Management by objectives (MBO) is a management theory introduced by Peter Drucker in his 1954 book, “The Practice of Management.” MBOs improve organizational performance by defining objectives agreed to by both management and employees. According to its time tested principles, having a say in goal setting and action plans encourages participation and commitment among employees, and aligns objectives across the organization.
Do the quarterly MBOs given to individuals on your marketing team look like this?
- Creative designer: Get certified in a new application, design and publish 20 new assets
- Event planner: Successfully execute two named events
- Campaign manager: Launch two new programs with greater than 10% open rates
These MBOs are NOT connected to the marketing objectives, and that is root cause for many accountability issues in marketing. Management By Objective (MBO) as a process for defining objectives at both the organizational and the employee level was popularized by Peter Drucker in his book “The Practice of Management.” The objectives at all levels of the organization are intended to be measurable and directly tied to the organization’s goals. But in many cases today, and especially in marketing, managers default to defining MBOs for their team members that are not connected to the organizational goals and objectives. The breakdown tends to happen at the department goal level. If we are to hold ourselves and our teams accountable for marketing outcomes, then the MBOs for every individual have to make sense in the context of the organizational goals.
For example, if your quarterly marketing goals include something like this:
- Grow revenue from current customers by 10%
- Source 500 new customer accounts
- Expand sales into two new geographies and exceed sales goals there
- Create a marketing sourced pipeline of $50m
What should the department goals look like?
- Creative group: Design and publish 20 new assets, make the website more mobile friendly, drive for 10,000+ downloads this quarter
- Demand generation group: Drive 1,000 new SQLs, acquire 500 new leads.
- Marketing Ops: Clean up the database, increase technology adoption by 10%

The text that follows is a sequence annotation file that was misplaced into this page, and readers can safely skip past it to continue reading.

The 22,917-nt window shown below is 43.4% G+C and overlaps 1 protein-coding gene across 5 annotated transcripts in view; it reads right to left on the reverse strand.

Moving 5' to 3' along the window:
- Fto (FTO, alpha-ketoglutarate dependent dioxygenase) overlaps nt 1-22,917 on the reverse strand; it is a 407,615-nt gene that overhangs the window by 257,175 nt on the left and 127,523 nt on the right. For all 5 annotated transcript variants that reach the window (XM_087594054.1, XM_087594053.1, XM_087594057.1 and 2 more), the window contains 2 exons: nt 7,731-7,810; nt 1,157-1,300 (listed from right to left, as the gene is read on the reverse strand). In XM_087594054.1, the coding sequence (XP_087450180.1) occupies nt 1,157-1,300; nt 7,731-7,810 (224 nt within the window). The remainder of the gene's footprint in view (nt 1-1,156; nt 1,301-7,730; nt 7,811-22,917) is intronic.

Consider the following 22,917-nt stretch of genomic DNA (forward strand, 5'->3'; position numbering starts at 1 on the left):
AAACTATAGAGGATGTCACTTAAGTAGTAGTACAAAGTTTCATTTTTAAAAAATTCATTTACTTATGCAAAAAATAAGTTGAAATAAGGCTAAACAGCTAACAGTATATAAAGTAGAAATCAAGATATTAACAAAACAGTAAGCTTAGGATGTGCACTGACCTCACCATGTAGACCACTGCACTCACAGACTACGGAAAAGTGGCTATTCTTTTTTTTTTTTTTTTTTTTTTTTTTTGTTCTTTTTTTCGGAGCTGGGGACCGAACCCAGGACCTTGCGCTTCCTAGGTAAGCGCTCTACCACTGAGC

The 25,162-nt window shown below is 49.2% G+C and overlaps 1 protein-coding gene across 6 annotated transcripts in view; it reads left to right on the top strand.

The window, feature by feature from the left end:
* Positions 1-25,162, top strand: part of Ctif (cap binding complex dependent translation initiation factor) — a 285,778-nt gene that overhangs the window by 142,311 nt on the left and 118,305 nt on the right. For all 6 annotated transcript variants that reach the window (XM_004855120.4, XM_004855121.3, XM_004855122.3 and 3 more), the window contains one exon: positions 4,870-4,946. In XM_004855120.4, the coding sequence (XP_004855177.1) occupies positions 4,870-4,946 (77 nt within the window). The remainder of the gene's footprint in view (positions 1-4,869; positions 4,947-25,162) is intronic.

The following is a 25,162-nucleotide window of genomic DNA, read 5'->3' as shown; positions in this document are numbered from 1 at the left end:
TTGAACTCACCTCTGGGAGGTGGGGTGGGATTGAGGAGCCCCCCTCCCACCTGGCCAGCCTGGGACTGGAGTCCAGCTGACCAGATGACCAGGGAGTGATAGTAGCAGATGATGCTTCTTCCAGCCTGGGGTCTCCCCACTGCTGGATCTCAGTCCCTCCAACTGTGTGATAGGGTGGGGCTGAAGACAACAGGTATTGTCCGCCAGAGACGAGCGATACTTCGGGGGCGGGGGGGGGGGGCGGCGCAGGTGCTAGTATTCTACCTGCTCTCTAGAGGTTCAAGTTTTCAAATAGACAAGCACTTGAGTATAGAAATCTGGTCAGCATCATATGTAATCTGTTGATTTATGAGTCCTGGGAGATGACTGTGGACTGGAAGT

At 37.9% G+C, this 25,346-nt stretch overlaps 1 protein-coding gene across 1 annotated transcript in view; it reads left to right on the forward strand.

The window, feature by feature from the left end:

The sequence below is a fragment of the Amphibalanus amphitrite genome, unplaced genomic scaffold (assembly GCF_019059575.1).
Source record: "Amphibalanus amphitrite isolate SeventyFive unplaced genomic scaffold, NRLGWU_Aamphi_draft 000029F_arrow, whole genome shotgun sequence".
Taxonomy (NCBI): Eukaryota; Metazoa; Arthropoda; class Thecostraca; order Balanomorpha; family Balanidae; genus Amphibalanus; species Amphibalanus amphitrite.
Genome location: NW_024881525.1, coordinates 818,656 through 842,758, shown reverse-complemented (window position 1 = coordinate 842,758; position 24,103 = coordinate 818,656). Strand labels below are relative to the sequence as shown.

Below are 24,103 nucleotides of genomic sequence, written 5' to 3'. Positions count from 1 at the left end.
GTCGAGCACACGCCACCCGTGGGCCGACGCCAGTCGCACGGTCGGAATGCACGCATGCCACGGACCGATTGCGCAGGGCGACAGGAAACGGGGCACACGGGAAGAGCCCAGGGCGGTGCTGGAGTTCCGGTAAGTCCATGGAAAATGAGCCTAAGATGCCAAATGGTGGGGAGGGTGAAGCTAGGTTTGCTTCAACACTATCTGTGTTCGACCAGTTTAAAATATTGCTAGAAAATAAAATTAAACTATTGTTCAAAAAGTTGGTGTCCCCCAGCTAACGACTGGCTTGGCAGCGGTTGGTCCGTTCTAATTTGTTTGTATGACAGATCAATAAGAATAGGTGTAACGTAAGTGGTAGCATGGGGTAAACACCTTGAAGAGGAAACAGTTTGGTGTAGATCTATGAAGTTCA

- Event planning: Get 10,000+ leads from events
- Creative group: Increase engagement with our content quarter over quarter by 10%, grow customer revenues by 10%, increase new traffic to website by 10%, drive 500 new leads from website, increase traffic from two new geographies by 25%
- Demand generation group: Source and engage with leads from 1,000 new accounts, of which 33% are in two new geographical regions. Drive content engagement from our installed base up by 25%, create a $10m pipeline from current customers, create 1,000 new SQLs with $10M in opportunity value attached
- Marketing Ops: expand databases to include 100K records for two new geographies (geos), achieve installed based revenue growth of 10%+ and new account acquisition of 150%
- Event planning: Get 10,000+ new leads from events, 50% of this from two new geos, engage with 10% of our current customers at events
Choice A is more about tasks and less about outcomes. Choice B is more tightly aligned to the marketing organization goals. With department level goals written like Choice B, we can now write individual team member MBOs like this:
- Creative designer: Increase buyer engagement with our content by 10% over last quarter and grow existing customer revenues by 10% as a result, create 20 pieces of new content to support expansion into two new geos.
- Event planner: Drive 250 new SQLs from events, resulting in $20m in pipeline, half of which is in two new geos
- Campaign manager: Acquire and develop leads in 25 new accounts, generate 15 SQLs, and create $5m in pipeline
As CMOs if we ensure that the departments in marketing have goals and objectives tightly tied to the top line marketing objectives, it becomes much easier for the department heads to divide up those numbers for the individuals on their team. If the department goals are nebulous or activity related, instead of outcomes, all bets are off.
The result is that we assign out the big marketing goals, in slices, in exactly the same way the VP of Sales divides up his revenue target to each rep. So if marketing has a goal of 1,000 SQLs, and $50m in pipeline created, then perhaps 10 individuals each get 100 SQLs and $5m of pipeline.
An obvious objection might be that one cannot assign a goal to an individual that requires many team members to contribute to be successful. How can we give a goal of 100 SQLs from the website to the Search Engine Marketing (SEM) person when they don’t own the content used for attracting and capturing new leads?
The answer is that the marketing goals and the associated numbers have to be driven down to each individual, otherwise nobody owns them. Giving a net new lead goal to the SEM person will force them to make demands on the creative group and on marketing operations to get this job done. Giving the interactive designer a goal for pipeline in new geographies will force them to serve the sales and marketing teams developing content that makes this happen.
Peter Drucker imagined the MBO as a way to get every individual aligned with the goals of the entire function. Don’t fall into the trap of giving people tasks or developmental goals for MBOs. Don’t think it has to be constrained to what the individual can do individually. Simply make him/her an owner of part of a number related to the marketing number and watch your team’s performance accelerate.